Yale School of Medicine immunobiology professor Craig Wilen rejected the legitimacy of the manuscript published in Frontiers in Virology, saying: "This 'study' and 'hypothesis' are complete garbage and are more akin to a conspiracy theory than evidence or research."
Given that the SARS-CoV-2 genome is about 30,000 nucleotides long, Wilen said that "the idea that a 19-nucleotide sequence overlap proves anything is complete nonsense."
The doctor also quashed the idea that a present-day company could concoct an entire genome, as the Expose articles claim. "Scientists are nowhere near being able to create a new viral species from scratch even if that was the goal," he said.
Scott Kenney, a virology professor at the Ohio State University College of Veterinary Medicine, said the odds of Moderna having created the virus are "much less" than the probability that the match occurred naturally.
Referring to the genome of Covid-19 and Moderna's patented sequence, he said: "The authors' stretch to connect the two subjects is quite dubious."
Both Kenney and Carlos Romero, a professor at the University of Florida College of Veterinary Medicine who researches viruses, thought that the probability of the 19-nucleotide match occurring naturally was miscalculated in the study.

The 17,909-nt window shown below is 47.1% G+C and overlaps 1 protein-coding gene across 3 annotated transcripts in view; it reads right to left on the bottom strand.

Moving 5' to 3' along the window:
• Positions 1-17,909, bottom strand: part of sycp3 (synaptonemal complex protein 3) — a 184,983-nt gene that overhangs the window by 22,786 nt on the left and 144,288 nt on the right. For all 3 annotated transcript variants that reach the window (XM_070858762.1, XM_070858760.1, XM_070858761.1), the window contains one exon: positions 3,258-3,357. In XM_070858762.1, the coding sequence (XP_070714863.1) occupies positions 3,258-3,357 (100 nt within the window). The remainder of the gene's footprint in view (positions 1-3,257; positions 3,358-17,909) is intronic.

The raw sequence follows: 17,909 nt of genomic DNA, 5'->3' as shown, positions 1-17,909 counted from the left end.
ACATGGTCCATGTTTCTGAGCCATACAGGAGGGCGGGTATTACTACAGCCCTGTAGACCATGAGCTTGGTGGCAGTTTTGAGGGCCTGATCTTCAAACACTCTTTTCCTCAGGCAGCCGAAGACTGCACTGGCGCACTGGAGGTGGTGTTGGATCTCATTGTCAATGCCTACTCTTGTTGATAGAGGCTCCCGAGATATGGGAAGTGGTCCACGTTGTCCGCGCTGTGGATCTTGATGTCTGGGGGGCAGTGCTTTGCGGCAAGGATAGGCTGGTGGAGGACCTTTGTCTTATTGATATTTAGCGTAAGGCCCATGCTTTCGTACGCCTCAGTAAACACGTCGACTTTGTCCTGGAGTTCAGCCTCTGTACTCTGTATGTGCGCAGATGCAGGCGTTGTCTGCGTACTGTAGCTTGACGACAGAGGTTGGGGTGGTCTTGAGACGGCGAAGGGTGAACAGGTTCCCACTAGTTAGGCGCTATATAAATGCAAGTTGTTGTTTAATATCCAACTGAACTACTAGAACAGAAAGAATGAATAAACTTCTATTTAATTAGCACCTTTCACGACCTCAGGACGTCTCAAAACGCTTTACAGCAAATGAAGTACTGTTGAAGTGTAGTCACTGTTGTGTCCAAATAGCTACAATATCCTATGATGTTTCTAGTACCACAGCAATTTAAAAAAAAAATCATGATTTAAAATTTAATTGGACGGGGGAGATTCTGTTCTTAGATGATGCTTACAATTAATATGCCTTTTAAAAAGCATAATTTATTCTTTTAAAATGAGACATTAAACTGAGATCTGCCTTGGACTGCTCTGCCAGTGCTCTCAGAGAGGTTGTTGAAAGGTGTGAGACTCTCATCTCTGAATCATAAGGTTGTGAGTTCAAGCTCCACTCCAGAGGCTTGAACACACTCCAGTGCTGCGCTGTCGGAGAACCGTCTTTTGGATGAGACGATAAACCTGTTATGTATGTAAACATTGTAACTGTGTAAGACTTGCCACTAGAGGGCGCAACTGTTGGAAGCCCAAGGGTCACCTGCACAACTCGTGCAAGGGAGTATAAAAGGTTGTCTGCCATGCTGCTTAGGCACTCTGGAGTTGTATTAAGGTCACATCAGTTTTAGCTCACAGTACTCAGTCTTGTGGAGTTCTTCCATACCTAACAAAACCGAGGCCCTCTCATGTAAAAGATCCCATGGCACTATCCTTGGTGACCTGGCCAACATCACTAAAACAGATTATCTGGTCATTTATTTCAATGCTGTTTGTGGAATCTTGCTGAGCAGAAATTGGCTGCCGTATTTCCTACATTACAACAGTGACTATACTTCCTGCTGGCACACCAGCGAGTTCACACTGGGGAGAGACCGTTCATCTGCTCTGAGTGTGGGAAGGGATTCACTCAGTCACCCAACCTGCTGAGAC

"That information I do not consider reliable," Romero said, adding that it was "preposterous" to conclude that Moderna fabricated the coronavirus based on the evidence presented.
"It just doesn't make sense," he said.
Peer review process
"Frontiers in Virology," the journal that published the paper, is a peer-reviewed publication. Its website says that "peer review is handled by active researchers and scholars, carefully appointed to our Editorial Boards according to strict criteria of excellence, and who certify the accuracy and validity of research with their names on the published article."
Only one scientist, a veterinary researcher in China, is listed as the reviewer of the manuscript, a point noted as unusual by Yale's Wilen. "Almost all papers have three reviewers so it's odd if this paper indeed has only one," he said.
Kenney agreed, saying that while it varies by journal, most send manuscripts to two or three field experts and "based upon their reviews and the editor's best judgment, it is revised, rejected, or accepted."
He disputed the findings of the study, saying: "To me there are clear holes and potential bias in the data and the discussion and claims linking to Moderna appear to be a poor attempt to sensationalize this dubious research. Sadly any research presented in this manner is going to be further misconstrued and spread by mainstream media sources and groups that have other agendas."
"As scientists we have an obligation to be cognizant of the downstream effects of our research to public audiences, and not have hidden ulterior motives built into our discussions," he added.
An addendum correcting reference errors and a typo in the manuscript is currently under review.
AFP Fact Check has debunked hundreds more examples of inaccurate information about Covid-19 here.